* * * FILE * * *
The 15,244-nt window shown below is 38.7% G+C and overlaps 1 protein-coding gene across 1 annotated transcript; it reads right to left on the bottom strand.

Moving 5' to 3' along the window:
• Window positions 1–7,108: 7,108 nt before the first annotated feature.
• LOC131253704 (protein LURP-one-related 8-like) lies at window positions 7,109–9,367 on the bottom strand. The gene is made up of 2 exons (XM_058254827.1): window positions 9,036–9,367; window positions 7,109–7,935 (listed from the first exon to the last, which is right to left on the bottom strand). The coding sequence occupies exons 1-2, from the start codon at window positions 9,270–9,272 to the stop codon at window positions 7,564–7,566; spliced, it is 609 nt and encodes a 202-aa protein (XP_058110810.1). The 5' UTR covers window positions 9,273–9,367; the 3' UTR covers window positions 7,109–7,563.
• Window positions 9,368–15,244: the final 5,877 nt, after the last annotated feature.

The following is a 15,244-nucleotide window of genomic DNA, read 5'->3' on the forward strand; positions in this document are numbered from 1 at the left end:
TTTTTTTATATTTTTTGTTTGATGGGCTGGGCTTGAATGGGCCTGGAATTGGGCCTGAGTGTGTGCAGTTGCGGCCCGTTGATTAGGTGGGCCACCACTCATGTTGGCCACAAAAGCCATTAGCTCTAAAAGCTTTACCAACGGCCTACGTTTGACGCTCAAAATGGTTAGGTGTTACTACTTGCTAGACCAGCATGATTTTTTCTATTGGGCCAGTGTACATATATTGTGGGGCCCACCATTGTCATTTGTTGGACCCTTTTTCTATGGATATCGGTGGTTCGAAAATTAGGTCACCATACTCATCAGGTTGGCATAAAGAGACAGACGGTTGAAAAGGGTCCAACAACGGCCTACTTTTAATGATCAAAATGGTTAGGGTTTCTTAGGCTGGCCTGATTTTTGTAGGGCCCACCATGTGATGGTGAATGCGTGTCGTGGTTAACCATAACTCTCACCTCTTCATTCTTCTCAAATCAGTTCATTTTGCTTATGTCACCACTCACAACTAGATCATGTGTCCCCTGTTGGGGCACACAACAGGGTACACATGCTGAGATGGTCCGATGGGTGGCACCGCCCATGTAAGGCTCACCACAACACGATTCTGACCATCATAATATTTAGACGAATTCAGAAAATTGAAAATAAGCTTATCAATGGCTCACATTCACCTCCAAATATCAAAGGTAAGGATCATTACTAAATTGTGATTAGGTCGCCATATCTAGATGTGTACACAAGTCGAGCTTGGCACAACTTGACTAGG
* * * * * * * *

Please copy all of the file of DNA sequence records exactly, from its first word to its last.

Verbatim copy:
The 15,244-nt window shown below is 38.7% G+C and overlaps 1 protein-coding gene across 1 annotated transcript; it reads right to left on the bottom strand.

Moving 5' to 3' along the window:
• Window positions 1–7,108: 7,108 nt before the first annotated feature.
• LOC131253704 (protein LURP-one-related 8-like) lies at window positions 7,109–9,367 on the bottom strand. The gene is made up of 2 exons (XM_058254827.1): window positions 9,036–9,367; window positions 7,109–7,935 (listed from the first exon to the last, which is right to left on the bottom strand). The coding sequence occupies exons 1-2, from the start codon at window positions 9,270–9,272 to the stop codon at window positions 7,564–7,566; spliced, it is 609 nt and encodes a 202-aa protein (XP_058110810.1). The 5' UTR covers window positions 9,273–9,367; the 3' UTR covers window positions 7,109–7,563.
• Window positions 9,368–15,244: the final 5,877 nt, after the last annotated feature.

The following is a 15,244-nucleotide window of genomic DNA, read 5'->3' on the forward strand; positions in this document are numbered from 1 at the left end:
TTTTTTTATATTTTTTGTTTGATGGGCTGGGCTTGAATGGGCCTGGAATTGGGCCTGAGTGTGTGCAGTTGCGGCCCGTTGATTAGGTGGGCCACCACTCATGTTGGCCACAAAAGCCATTAGCTCTAAAAGCTTTACCAACGGCCTACGTTTGACGCTCAAAATGGTTAGGTGTTACTACTTGCTAGACCAGCATGATTTTTTCTATTGGGCCAGTGTACATATATTGTGGGGCCCACCATTGTCATTTGTTGGACCCTTTTTCTATGGATATCGGTGGTTCGAAAATTAGGTCACCATACTCATCAGGTTGGCATAAAGAGACAGACGGTTGAAAAGGGTCCAACAACGGCCTACTTTTAATGATCAAAATGGTTAGGGTTTCTTAGGCTGGCCTGATTTTTGTAGGGCCCACCATGTGATGGTGAATGCGTGTCGTGGTTAACCATAACTCTCACCTCTTCATTCTTCTCAAATCAGTTCATTTTGCTTATGTCACCACTCACAACTAGATCATGTGTCCCCTGTTGGGGCACACAACAGGGTACACATGCTGAGATGGTCCGATGGGTGGCACCGCCCATGTAAGGCTCACCACAACACGATTCTGACCATCATAATATTTAGACGAATTCAGAAAATTGAAAATAAGCTTATCAATGGCTCACATTCACCTCCAAATATCAAAGGTAAGGATCATTACTAAATTGTGATTAGGTCGCCATATCTAGATGTGTACACAAGTCGAGCTTGGCACAACTTGACTAGG